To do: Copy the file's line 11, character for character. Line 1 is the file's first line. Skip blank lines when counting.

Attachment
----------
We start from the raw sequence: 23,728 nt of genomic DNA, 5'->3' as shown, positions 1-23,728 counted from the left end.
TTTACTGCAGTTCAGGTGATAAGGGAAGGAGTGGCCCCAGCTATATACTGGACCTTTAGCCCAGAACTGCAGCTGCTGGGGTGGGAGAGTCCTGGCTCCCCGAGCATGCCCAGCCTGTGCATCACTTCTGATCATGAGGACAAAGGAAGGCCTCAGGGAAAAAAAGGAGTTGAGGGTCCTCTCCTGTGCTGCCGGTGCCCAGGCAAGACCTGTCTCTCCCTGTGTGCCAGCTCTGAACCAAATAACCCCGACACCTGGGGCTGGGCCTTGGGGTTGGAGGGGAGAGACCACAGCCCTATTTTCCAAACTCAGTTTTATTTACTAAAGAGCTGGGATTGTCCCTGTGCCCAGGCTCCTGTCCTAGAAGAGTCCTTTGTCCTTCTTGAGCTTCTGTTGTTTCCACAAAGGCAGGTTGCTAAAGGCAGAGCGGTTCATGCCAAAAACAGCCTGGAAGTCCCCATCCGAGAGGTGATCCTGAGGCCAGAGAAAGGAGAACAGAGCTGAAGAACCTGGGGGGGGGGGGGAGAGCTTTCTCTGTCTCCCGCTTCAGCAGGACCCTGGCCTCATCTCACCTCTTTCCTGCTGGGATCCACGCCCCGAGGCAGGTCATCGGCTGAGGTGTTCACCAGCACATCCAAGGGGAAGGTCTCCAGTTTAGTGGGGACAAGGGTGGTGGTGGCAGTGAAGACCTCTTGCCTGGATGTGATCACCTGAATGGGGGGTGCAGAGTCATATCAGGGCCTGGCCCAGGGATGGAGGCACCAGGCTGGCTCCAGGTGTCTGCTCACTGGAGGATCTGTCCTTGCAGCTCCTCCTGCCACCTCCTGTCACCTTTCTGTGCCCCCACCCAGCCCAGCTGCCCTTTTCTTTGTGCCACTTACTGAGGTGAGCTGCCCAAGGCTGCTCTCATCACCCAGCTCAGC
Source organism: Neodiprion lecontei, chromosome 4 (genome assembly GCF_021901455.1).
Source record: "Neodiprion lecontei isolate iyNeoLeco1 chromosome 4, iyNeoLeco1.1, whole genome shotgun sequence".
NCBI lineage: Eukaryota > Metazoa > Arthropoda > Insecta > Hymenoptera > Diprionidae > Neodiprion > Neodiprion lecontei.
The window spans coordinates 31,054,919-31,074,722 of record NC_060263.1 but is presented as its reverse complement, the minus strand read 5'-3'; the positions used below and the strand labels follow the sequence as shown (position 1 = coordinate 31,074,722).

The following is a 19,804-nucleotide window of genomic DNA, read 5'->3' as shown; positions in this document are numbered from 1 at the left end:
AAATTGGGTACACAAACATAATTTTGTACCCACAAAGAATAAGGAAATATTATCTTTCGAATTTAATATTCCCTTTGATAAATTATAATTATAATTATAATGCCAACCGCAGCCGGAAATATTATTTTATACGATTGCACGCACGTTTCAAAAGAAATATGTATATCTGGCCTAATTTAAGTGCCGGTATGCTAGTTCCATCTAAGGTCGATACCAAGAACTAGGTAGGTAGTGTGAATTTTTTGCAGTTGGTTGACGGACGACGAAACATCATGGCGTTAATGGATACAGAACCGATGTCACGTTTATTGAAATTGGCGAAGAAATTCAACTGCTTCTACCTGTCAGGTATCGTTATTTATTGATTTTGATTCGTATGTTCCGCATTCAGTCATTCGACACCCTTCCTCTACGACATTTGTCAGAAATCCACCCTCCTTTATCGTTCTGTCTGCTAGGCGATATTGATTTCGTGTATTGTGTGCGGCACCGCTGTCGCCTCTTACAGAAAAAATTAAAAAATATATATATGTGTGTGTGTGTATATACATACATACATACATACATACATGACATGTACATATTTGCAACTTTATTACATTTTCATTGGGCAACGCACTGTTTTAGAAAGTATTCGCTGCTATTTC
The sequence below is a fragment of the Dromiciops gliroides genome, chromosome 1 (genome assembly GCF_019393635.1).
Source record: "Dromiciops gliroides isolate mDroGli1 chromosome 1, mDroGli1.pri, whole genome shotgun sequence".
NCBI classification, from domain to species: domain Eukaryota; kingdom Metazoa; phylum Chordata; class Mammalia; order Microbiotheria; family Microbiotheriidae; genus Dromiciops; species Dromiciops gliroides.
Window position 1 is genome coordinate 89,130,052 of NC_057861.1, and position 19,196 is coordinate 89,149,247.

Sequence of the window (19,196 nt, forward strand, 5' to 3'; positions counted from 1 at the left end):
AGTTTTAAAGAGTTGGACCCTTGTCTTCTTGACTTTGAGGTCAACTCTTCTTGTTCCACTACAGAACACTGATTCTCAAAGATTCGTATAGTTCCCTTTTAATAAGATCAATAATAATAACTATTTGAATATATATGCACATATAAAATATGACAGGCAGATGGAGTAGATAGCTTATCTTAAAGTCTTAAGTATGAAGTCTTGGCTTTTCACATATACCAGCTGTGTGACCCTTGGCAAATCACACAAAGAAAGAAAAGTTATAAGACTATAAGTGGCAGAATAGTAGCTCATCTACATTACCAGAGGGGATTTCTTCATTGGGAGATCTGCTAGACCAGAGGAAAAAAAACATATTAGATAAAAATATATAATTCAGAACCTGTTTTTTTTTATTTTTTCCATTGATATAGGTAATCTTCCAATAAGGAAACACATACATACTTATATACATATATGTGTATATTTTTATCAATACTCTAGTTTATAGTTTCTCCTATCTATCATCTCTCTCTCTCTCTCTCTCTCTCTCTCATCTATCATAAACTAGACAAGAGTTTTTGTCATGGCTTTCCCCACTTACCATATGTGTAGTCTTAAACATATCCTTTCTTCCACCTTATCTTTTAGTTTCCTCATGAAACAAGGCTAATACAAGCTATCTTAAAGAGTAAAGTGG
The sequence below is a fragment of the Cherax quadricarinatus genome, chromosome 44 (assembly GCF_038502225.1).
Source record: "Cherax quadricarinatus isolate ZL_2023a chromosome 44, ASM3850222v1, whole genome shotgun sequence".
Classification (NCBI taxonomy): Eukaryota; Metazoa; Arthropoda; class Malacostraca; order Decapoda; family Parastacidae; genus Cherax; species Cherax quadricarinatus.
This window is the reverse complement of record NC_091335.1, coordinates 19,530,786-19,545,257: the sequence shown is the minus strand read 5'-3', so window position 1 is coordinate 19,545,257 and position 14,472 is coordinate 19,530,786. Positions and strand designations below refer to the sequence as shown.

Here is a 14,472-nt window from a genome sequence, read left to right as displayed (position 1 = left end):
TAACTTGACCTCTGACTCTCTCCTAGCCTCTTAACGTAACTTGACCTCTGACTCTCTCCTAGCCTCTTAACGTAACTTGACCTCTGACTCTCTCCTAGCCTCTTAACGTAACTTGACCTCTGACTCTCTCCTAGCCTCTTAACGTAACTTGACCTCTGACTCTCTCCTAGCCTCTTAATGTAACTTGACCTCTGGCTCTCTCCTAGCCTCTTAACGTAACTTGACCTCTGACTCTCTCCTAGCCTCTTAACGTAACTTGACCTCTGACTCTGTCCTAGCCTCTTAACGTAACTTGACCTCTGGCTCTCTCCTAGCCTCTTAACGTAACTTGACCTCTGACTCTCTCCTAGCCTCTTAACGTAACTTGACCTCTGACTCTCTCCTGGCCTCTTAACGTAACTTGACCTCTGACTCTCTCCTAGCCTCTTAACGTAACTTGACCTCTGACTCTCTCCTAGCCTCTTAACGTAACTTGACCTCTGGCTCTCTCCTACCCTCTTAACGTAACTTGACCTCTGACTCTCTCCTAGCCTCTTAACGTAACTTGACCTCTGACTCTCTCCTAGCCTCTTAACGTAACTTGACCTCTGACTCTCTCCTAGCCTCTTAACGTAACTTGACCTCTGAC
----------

NCBI classification, from domain to species: domain Eukaryota; kingdom Metazoa; phylum Chordata; class Mammalia; order Microbiotheria; family Microbiotheriidae; genus Dromiciops; species Dromiciops gliroides.